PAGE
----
Perception In The Great Gatsby

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Perception, the process whereby we assign meaning to the world around us, plays a substantial role in interpersonal communication. In The Great Gatsby, the world is in a very specific economic and socially active time. Although the course text explains that everybody tunes into the world differently (28), many of the character’s experiences in this novel are similar as they are usually together. Gatsby’s experience with the process of perception includes selection, motives and organization, and finally, social stereotypes and judgement. These topics contribute to interpersonal communication as well as support Gatsby in the creation of his false sense of self. His lack of identity is created due to the pressures that these processes contribute…show more content…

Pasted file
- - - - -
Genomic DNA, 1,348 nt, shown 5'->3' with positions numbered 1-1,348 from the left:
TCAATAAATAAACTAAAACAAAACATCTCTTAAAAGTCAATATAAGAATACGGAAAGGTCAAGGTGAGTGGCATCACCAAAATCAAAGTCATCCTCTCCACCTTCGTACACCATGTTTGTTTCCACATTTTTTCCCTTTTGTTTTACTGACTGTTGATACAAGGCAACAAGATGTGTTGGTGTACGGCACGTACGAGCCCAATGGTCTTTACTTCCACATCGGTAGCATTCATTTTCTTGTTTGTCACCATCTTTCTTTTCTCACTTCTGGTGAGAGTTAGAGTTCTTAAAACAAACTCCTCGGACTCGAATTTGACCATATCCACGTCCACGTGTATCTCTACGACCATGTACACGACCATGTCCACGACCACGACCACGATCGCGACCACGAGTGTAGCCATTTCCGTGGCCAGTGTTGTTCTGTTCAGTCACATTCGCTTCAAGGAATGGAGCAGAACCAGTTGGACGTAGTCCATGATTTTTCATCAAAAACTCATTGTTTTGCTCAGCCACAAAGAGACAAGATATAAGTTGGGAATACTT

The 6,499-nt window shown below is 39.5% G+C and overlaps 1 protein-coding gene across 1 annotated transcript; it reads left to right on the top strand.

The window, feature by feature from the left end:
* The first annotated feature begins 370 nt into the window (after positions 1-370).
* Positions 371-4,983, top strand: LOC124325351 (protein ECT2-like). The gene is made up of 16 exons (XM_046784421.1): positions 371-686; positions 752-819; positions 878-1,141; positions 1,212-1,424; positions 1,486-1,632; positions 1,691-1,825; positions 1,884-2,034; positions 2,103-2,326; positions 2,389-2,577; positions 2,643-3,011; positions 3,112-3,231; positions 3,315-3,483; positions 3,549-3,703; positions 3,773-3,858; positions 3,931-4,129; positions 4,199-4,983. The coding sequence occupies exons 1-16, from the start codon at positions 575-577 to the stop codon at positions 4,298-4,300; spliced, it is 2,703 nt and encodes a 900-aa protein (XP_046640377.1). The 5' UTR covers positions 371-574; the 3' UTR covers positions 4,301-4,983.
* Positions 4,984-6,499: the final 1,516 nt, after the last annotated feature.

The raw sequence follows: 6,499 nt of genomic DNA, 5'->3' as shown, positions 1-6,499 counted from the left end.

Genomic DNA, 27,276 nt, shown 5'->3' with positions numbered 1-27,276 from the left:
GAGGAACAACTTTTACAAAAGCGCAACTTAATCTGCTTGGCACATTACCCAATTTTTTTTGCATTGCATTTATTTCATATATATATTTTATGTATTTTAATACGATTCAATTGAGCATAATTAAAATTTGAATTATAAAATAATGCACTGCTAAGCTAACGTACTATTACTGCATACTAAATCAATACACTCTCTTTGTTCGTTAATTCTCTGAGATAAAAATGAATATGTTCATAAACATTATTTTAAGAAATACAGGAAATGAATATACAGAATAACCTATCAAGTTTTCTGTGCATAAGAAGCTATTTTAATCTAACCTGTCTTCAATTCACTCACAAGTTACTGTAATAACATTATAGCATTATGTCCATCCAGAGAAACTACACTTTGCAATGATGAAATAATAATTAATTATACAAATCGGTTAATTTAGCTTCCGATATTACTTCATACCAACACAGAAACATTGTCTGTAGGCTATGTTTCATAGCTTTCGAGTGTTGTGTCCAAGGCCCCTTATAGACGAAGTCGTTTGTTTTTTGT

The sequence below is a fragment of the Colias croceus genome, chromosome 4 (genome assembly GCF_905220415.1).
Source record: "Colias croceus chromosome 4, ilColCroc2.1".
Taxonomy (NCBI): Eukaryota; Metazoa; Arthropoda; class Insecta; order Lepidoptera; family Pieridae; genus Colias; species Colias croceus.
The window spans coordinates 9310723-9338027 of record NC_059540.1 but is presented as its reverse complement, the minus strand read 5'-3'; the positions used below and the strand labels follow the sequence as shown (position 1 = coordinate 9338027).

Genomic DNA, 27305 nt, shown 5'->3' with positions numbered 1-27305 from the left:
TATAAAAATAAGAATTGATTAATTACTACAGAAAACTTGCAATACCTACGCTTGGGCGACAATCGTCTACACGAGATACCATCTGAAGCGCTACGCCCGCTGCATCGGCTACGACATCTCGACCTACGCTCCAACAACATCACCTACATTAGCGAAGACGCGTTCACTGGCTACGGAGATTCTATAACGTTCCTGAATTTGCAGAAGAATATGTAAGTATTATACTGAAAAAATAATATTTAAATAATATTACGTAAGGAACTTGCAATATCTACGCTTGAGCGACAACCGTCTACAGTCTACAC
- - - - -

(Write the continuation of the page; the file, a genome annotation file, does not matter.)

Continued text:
Self-worth is defined by the course text as one’s evaluation of worth or value as reflected in ones perception of such things such as skills, talents abilities and appearance. (12) Gatsby’s issues of self-esteem and self-worth are no exception to this understanding of self and emotion. As a result, his self-esteem issues are altered dramatically by his emotions, a social comparison and his life position, eventually pushing his ideal self so drastically to be something that he isn’t, that the self-concept created is made up of lies for the sake of achieving what he believes will win him Daisy’s adoration. First of all, the influence of emotions in self-esteem is extremely evident in The Great Gatsby. Emotions are reactions to experiences. Gatsby’s entire existence is based off of one emotion – his love for Daisy. The Commonsense Theory of Emotion mentioned in the course textbook supports the large role that emotions can play in a situation, stating that when something happens, one first has an emotional reaction followed by a physiological reaction. (12) This is evidentially true in The Great Gatsby, as Gatsby had not felt such strong emotions growing up as a child. However when Gatsby interacts with Daisy, Nick often hints that he is afraid the changes he sees coming over his friend. The physiological reaction is a result of high level emotion, and the carelessness and recklessness that Gatsby exhibits is a result of how influential this emotional is in his self-esteem. In fact, Gatsby completely loses his composure in the novel when he decides to finally confront Tom about the fact that he and Daisy are in love, and this is due to an overemotional response taking over Gatsby’s self-concept. The communication become extremely skewed as a result of the high emotional tension, an example of Gatsby’s self-esteem being altered by his
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